The Conservative government’s proposed new hybrid pension plan is winning praise from some pension experts, but many critics warn that it fails to address Canada’s savings problem and could leave many worse off.
Extensive details on a proposed target benefit plan were released Thursday that would see federal legislation lay out rules as to what these funds would look like and how they should be managed.
Many pension experts have favoured target benefit plans, and have long urged both federal and provincial governments to introduce legislation allowing them in the private sector. They argue that target benefit plans would help slow the trend of shutting down traditional defined benefit plans and converting workers into savings plans known as defined contribution plans, which do not pay a guaranteed level of income in retirement.
The new proposal would see employees and employers work together to govern a plan in which contributions are managed in order to provide a targeted payout for life in retirement. If the fund underperforms expectations, joint decisions would be made about reducing benefits, raising contributions, or both. The federal proposal also outlines how pension surpluses could be managed.
However, Ottawa’s latest proposal would only affect people working at federal Crown corporations or federally regulated companies such as banks or transportation companies, of which about one million currently have some form of workplace pension.
That means the move will not affect most Canadians and could see some companies water down their traditional pensions to the new target benefit approach.
Many independent reports have concluded that middle-income Canadians are not saving enough to maintain their current lifestyles in retirement. That has prompted many experts – including former Bank of Canada governor David Dodge – to call for an expanded Canada Pension Plan that would force Canadians to save more.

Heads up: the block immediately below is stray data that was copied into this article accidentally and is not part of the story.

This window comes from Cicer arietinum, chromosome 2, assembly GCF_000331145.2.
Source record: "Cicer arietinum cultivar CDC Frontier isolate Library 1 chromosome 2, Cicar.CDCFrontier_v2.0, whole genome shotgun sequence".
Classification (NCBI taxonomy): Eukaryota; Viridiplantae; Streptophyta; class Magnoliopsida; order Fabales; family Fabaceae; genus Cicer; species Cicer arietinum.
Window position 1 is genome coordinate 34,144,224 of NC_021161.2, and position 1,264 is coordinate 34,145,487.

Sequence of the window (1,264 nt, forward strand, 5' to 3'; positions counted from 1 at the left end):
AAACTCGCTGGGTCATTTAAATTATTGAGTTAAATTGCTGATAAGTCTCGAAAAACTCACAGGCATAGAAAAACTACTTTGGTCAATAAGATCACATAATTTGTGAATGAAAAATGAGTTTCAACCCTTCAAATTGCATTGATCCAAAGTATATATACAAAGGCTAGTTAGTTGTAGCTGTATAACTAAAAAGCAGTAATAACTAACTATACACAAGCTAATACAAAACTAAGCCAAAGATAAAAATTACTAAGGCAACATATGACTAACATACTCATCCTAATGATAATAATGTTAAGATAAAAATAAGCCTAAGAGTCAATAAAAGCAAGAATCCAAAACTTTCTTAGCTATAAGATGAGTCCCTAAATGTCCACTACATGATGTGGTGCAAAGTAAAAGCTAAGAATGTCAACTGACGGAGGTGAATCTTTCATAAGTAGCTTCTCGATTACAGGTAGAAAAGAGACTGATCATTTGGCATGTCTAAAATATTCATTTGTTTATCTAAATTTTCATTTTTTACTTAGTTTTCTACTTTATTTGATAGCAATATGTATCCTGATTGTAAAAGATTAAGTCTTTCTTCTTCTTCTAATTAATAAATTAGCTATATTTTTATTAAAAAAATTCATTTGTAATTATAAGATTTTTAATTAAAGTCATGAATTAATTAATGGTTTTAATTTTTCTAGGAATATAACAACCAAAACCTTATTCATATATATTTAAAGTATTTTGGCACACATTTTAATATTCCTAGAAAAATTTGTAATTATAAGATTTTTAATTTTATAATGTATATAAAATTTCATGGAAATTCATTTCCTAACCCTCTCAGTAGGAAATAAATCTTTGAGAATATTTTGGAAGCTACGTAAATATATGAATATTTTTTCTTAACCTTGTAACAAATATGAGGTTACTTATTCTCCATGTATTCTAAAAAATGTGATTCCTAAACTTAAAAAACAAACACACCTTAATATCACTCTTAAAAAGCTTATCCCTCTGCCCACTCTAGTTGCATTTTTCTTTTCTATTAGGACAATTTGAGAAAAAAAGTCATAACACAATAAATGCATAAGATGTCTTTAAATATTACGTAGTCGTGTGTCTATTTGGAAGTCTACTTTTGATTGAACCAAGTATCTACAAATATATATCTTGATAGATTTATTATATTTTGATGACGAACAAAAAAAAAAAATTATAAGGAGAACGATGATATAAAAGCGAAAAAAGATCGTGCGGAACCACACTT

Federal Conservatives debated that option for several years, but now strongly reject the idea over concern that higher payroll premiums will hurt the economy.
Advocates for an expanded CPP – including the government of Ontario, the seniors advocacy group CARP, the Canadian Labour Congress, federal public service unions and the opposition NDP and Liberals – all dismissed Thursday’s announcement as an effort to distract attention from Ottawa’s decision not to move on CPP.
“It’s astonishing to us when the solution is right in front of them,” said Ken Georgetti, the president of the Canadian Labour Congress. “People need certainty in retirement, not risk. It’s encouraging the move away from [defined benefit] plans and that’s just not good leadership.”
Meanwhile Denis Lemelin, president of the Canadian Union of Postal Workers, said he fears the government will eliminate defined benefit plans for employees at Canada Post and other Crown corporations. “We’re really worried about this announcement,” he said.
Setting aside the debate over CPP, numerous pension experts said Ottawa’s approach is a positive responseto the fact that many companies are moving away from defined benefit plans.
Claude Lamoureux, former chief executive officer of the Ontario Teachers’ Pension Plan, said Thursday that he supports the federal government’s move as a way of making traditional pension plans more sustainable. Mr. Lamoureux said experience has shown that workers in defined contribution plans end up with a pension that is one-third to one-half of the level of people in an ordinary private sector defined benefit pension plan, so more needs to be done to save a more traditional pension model.
“Retirees have to participate in the risk. The risk is not just decreasing the benefit – a lot of times if you have really good years, you’re going to have more money than you know what to do with. So it’s symmetrical – you could increase the benefit, too,” he said.
Minister of State for Finance Kevin Sorenson unveiled the proposal Thursday in a speech to the Economic Club of Canada, while Finance Canada released a 37-page consultation paper outlining how the plan would work.
Mr. Sorenson did not say whether the Conservative government will use the legislation to convert pensions into target benefit plans at Crown corporations.
Asked about the government’s intentions, he told reporters he is waiting to see what emerges during a 60-day comment period.
While target benefit plans can offer a less secure benefit for workers, Mr. Sorenson said they will instead protect workers by offering a better alternative than converting into defined contribution plans.
“We believe target benefit plans can meet a lot of the concerns that employers and employees have,” he said.
He said the government sees many pension plans with funding difficulties and wants to help “make sure their solvency is there and they are able to meet their requirements.”
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